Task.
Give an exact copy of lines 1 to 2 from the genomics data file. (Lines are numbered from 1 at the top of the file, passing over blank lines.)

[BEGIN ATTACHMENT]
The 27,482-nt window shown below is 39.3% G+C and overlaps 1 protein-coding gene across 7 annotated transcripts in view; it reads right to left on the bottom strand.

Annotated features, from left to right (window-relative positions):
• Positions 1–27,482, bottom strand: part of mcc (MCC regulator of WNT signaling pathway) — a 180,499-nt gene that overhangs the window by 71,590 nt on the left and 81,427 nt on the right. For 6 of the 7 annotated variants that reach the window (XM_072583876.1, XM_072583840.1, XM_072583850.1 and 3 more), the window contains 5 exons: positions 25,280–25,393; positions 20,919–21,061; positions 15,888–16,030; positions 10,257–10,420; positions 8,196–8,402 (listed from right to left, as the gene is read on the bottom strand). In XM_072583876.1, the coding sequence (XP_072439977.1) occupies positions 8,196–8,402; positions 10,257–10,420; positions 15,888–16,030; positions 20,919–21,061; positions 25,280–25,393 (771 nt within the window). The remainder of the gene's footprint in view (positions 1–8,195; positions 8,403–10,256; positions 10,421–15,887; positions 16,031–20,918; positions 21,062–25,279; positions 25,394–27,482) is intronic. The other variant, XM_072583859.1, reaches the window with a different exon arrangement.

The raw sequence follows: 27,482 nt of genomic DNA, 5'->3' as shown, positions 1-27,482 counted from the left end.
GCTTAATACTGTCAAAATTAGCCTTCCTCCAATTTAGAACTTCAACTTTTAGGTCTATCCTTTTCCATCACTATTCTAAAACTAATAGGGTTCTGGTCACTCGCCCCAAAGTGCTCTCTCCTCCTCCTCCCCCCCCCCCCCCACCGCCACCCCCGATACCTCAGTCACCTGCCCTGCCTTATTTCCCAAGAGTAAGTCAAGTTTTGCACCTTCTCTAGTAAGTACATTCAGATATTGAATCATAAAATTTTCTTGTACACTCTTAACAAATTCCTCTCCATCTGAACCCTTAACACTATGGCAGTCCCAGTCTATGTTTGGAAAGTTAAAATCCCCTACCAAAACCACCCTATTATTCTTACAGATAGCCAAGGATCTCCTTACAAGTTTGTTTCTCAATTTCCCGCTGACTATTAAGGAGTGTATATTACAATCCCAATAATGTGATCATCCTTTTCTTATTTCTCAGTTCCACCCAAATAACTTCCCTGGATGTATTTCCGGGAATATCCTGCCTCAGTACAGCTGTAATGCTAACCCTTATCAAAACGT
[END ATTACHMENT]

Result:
The 27,482-nt window shown below is 39.3% G+C and overlaps 1 protein-coding gene across 7 annotated transcripts in view; it reads right to left on the bottom strand.

Annotated features, from left to right (window-relative positions):